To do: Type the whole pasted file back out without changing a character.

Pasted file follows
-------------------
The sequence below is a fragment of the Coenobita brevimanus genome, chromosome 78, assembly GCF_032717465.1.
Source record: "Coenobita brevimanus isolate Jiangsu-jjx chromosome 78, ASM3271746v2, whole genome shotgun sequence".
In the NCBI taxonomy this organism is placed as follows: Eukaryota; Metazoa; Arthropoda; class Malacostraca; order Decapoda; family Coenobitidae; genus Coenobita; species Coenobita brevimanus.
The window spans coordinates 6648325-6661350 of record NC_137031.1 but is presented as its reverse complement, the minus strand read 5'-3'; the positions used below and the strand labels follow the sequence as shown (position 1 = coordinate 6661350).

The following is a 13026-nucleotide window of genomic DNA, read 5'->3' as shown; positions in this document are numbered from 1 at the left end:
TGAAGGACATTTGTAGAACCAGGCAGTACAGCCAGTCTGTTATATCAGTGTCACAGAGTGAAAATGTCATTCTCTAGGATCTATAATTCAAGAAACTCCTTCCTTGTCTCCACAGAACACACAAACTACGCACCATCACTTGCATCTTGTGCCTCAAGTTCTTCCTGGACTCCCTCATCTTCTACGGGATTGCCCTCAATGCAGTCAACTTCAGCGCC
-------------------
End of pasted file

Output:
The sequence below is a fragment of the Coenobita brevimanus genome, chromosome 78, assembly GCF_032717465.1.
Source record: "Coenobita brevimanus isolate Jiangsu-jjx chromosome 78, ASM3271746v2, whole genome shotgun sequence".
In the NCBI taxonomy this organism is placed as follows: Eukaryota; Metazoa; Arthropoda; class Malacostraca; order Decapoda; family Coenobitidae; genus Coenobita; species Coenobita brevimanus.
The window spans coordinates 6648325-6661350 of record NC_137031.1 but is presented as its reverse complement, the minus strand read 5'-3'; the positions used below and the strand labels follow the sequence as shown (position 1 = coordinate 6661350).

The following is a 13026-nucleotide window of genomic DNA, read 5'->3' as shown; positions in this document are numbered from 1 at the left end:
TGAAGGACATTTGTAGAACCAGGCAGTACAGCCAGTCTGTTATATCAGTGTCACAGAGTGAAAATGTCATTCTCTAGGATCTATAATTCAAGAAACTCCTTCCTTGTCTCCACAGAACACACAAACTACGCACCATCACTTGCATCTTGTGCCTCAAGTTCTTCCTGGACTCCCTCATCTTCTACGGGATTGCCCTCAATGCAGTCAACTTCAGCGCC